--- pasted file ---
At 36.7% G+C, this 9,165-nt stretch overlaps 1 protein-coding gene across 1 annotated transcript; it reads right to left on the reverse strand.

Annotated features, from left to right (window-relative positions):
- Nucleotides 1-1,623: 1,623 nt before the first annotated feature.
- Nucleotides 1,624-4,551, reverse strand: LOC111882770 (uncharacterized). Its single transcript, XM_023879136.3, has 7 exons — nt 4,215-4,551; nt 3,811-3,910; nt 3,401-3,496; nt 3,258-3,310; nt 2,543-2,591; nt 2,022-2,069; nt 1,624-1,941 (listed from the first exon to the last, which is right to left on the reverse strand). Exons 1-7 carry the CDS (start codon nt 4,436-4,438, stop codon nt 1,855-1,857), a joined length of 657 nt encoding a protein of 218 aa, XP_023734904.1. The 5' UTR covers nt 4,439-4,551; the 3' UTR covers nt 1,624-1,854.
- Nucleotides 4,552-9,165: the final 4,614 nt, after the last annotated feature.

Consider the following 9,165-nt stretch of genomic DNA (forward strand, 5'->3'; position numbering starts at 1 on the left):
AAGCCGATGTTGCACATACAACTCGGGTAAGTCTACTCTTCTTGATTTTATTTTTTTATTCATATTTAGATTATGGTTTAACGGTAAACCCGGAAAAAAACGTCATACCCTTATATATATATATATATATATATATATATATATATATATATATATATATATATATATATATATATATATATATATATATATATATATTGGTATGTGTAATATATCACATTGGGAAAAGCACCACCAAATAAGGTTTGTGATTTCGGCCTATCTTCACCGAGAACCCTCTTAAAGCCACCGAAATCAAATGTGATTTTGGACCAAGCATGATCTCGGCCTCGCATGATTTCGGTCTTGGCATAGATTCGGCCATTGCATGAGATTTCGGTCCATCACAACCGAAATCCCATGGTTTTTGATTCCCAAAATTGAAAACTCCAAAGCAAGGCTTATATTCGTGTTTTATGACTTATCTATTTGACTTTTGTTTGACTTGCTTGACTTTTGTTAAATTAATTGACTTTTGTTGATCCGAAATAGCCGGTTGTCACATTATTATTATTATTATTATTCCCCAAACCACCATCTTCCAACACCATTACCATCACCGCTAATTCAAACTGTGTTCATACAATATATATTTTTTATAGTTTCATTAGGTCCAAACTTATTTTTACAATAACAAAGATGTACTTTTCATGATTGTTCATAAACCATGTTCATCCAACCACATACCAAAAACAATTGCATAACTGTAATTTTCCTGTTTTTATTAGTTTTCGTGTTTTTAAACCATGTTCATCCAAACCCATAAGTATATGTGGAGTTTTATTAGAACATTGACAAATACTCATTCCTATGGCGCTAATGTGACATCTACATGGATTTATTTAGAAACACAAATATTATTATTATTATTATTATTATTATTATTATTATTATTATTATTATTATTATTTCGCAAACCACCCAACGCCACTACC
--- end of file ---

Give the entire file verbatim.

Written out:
At 36.7% G+C, this 9,165-nt stretch overlaps 1 protein-coding gene across 1 annotated transcript; it reads right to left on the reverse strand.

Annotated features, from left to right (window-relative positions):
- Nucleotides 1-1,623: 1,623 nt before the first annotated feature.
- Nucleotides 1,624-4,551, reverse strand: LOC111882770 (uncharacterized). Its single transcript, XM_023879136.3, has 7 exons — nt 4,215-4,551; nt 3,811-3,910; nt 3,401-3,496; nt 3,258-3,310; nt 2,543-2,591; nt 2,022-2,069; nt 1,624-1,941 (listed from the first exon to the last, which is right to left on the reverse strand). Exons 1-7 carry the CDS (start codon nt 4,436-4,438, stop codon nt 1,855-1,857), a joined length of 657 nt encoding a protein of 218 aa, XP_023734904.1. The 5' UTR covers nt 4,439-4,551; the 3' UTR covers nt 1,624-1,854.
- Nucleotides 4,552-9,165: the final 4,614 nt, after the last annotated feature.

Consider the following 9,165-nt stretch of genomic DNA (forward strand, 5'->3'; position numbering starts at 1 on the left):
AAGCCGATGTTGCACATACAACTCGGGTAAGTCTACTCTTCTTGATTTTATTTTTTTATTCATATTTAGATTATGGTTTAACGGTAAACCCGGAAAAAAACGTCATACCCTTATATATATATATATATATATATATATATATATATATATATATATATATATATATATATATATATATATATATATATATATATATATTGGTATGTGTAATATATCACATTGGGAAAAGCACCACCAAATAAGGTTTGTGATTTCGGCCTATCTTCACCGAGAACCCTCTTAAAGCCACCGAAATCAAATGTGATTTTGGACCAAGCATGATCTCGGCCTCGCATGATTTCGGTCTTGGCATAGATTCGGCCATTGCATGAGATTTCGGTCCATCACAACCGAAATCCCATGGTTTTTGATTCCCAAAATTGAAAACTCCAAAGCAAGGCTTATATTCGTGTTTTATGACTTATCTATTTGACTTTTGTTTGACTTGCTTGACTTTTGTTAAATTAATTGACTTTTGTTGATCCGAAATAGCCGGTTGTCACATTATTATTATTATTATTATTCCCCAAACCACCATCTTCCAACACCATTACCATCACCGCTAATTCAAACTGTGTTCATACAATATATATTTTTTATAGTTTCATTAGGTCCAAACTTATTTTTACAATAACAAAGATGTACTTTTCATGATTGTTCATAAACCATGTTCATCCAACCACATACCAAAAACAATTGCATAACTGTAATTTTCCTGTTTTTATTAGTTTTCGTGTTTTTAAACCATGTTCATCCAAACCCATAAGTATATGTGGAGTTTTATTAGAACATTGACAAATACTCATTCCTATGGCGCTAATGTGACATCTACATGGATTTATTTAGAAACACAAATATTATTATTATTATTATTATTATTATTATTATTATTATTATTATTATTATTATTTCGCAAACCACCCAACGCCACTACC